Additionally, especially as our feline friends age, any additional weight that they are carrying over their healthy BCS, places additional load on sore joints or healing injuries. This can be thought of in the example of having a sore hip, but also carrying a heavy backpack (the additional weight). We can easily relate to how this would make a difference.

So, though they are independent critters – it is important, and we do have a responsibility as their owners to help keep our cats at a healthy weight.

This management starts from an early age. Just like us each cat is an individual and they will vary greatly in -their natural activity levels, their playfulness, their appetite and their metabolism.

Plus, any other confounding factors may mean we adjust our management : environment (flat living vs large outdoor access), other cats to play with (and feed!), and injuries or disease states which mean this management is more challenging.

My best advice is to first try and gain an understanding of a healthy body weight for your adult (1yr+) cat, either by monitoring weight in KG, or by getting an understanding of their body condition score.

You can ask your vet or vet nurse to help you with this when you are next in, just ask for a routine weight check and try and gain an understanding of the ‘ideal’ weight for your pet.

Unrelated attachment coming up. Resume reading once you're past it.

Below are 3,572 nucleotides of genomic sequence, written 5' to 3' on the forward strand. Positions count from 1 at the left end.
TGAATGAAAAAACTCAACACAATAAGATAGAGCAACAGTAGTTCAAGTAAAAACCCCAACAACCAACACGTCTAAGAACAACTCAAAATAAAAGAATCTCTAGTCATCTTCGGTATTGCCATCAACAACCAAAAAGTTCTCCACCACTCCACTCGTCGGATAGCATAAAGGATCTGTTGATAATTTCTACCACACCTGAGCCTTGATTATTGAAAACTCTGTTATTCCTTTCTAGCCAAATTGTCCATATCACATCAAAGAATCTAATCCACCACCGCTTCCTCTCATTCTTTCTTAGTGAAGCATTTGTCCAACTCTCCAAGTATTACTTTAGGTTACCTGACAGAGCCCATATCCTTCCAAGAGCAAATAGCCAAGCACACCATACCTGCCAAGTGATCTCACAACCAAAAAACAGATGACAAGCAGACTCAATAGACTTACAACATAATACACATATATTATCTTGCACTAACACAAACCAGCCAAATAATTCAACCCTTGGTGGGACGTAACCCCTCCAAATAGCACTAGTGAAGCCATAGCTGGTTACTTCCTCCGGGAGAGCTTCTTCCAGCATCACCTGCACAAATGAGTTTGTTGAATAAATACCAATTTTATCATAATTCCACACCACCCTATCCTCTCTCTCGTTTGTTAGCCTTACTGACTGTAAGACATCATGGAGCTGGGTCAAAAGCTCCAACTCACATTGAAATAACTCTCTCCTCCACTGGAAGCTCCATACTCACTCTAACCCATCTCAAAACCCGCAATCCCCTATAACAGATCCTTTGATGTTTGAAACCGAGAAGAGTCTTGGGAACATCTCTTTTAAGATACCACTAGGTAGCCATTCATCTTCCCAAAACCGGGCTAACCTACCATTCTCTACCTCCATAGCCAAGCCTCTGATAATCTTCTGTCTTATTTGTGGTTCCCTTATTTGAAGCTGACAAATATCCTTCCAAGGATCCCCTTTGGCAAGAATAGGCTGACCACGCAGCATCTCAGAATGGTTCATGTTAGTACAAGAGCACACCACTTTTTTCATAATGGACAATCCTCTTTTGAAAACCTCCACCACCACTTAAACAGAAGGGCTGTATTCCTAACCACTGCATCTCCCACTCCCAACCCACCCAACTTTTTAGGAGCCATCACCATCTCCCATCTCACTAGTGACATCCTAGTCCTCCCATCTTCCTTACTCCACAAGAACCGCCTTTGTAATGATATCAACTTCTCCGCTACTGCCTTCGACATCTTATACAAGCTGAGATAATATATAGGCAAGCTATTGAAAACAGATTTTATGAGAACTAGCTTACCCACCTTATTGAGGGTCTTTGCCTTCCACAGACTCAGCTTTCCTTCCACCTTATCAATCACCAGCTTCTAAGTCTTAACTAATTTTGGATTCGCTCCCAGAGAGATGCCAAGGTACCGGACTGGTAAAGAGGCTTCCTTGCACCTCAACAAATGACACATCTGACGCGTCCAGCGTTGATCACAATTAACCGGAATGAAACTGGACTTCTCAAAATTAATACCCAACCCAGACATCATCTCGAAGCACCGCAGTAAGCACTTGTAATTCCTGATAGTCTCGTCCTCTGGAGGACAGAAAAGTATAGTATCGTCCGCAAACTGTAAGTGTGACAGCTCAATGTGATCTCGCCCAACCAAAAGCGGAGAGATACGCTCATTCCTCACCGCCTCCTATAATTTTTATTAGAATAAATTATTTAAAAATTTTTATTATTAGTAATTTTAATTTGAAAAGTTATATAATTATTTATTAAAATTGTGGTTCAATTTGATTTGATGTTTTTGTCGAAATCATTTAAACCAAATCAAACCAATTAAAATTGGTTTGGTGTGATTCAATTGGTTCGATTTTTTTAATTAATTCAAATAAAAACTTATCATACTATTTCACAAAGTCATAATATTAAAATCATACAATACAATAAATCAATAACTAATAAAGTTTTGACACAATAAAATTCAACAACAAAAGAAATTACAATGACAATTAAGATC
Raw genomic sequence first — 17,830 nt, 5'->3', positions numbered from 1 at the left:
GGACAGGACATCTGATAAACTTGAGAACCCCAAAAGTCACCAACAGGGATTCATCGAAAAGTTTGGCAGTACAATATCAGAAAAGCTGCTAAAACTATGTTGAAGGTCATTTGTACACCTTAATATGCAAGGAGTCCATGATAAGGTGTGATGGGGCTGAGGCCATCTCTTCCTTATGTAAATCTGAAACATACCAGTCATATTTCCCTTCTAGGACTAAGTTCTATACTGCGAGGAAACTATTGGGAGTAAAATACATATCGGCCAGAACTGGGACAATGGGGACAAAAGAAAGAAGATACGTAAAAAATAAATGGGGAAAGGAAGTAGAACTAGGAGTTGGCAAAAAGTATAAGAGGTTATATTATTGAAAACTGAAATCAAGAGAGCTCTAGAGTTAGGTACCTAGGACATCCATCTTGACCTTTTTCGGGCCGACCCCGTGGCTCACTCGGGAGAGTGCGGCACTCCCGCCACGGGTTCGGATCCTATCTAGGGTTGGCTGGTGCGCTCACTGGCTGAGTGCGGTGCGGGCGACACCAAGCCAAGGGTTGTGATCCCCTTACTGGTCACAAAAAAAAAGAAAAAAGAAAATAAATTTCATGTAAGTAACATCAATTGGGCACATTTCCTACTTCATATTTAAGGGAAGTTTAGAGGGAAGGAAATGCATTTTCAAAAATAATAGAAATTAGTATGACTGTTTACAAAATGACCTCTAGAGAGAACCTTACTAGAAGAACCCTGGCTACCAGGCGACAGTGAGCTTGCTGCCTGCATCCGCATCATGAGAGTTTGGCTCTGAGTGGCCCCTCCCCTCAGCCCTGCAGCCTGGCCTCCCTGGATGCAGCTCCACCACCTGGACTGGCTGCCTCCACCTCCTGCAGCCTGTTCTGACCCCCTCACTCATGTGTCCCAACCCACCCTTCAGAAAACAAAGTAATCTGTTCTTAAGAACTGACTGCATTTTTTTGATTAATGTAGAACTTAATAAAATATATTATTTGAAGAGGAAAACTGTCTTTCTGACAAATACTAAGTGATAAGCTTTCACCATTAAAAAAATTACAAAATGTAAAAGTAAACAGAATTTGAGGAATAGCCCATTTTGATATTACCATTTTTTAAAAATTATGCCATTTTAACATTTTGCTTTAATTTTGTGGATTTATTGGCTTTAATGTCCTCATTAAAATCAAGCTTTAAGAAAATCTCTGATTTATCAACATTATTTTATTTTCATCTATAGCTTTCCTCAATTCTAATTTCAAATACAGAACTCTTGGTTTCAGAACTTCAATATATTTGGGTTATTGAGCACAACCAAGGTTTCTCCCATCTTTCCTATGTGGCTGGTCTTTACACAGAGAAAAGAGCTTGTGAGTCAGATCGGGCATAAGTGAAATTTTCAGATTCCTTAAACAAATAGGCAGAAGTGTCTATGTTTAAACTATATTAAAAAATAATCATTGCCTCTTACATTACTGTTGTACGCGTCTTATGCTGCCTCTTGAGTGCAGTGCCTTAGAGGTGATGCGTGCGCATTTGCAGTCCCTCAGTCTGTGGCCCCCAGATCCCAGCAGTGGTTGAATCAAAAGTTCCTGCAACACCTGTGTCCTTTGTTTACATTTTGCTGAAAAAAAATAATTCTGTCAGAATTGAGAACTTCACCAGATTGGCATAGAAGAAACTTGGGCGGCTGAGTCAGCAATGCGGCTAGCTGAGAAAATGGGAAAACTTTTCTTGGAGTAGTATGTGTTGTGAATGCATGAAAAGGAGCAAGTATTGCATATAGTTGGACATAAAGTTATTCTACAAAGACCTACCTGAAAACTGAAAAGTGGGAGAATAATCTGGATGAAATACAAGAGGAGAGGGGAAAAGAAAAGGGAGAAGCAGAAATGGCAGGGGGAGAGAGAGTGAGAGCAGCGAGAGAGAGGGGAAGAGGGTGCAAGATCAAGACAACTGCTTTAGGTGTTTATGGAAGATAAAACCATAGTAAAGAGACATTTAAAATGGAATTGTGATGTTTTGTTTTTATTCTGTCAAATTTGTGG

I would then be using this to estimate the amount of food he/she needs through the day (feed for ideal weight of your pet).

The feeding guide should tell you about this quantity on the back of the bag. Or, if not found here, can sometimes be found online. It can also provide the amount of wet / dry food to feed if you prefer to feed with a combination of both.

If your cat begs/asks for more – there are creative ways to satisfy this.

We can use automatic feeders to feed early in the morning, or – very small amounts regularly, to prevent having ad lib food out through the day. We can also use ‘interactive feeding’, which works well for cats as it involves some cognitive stimulation for them to get their food.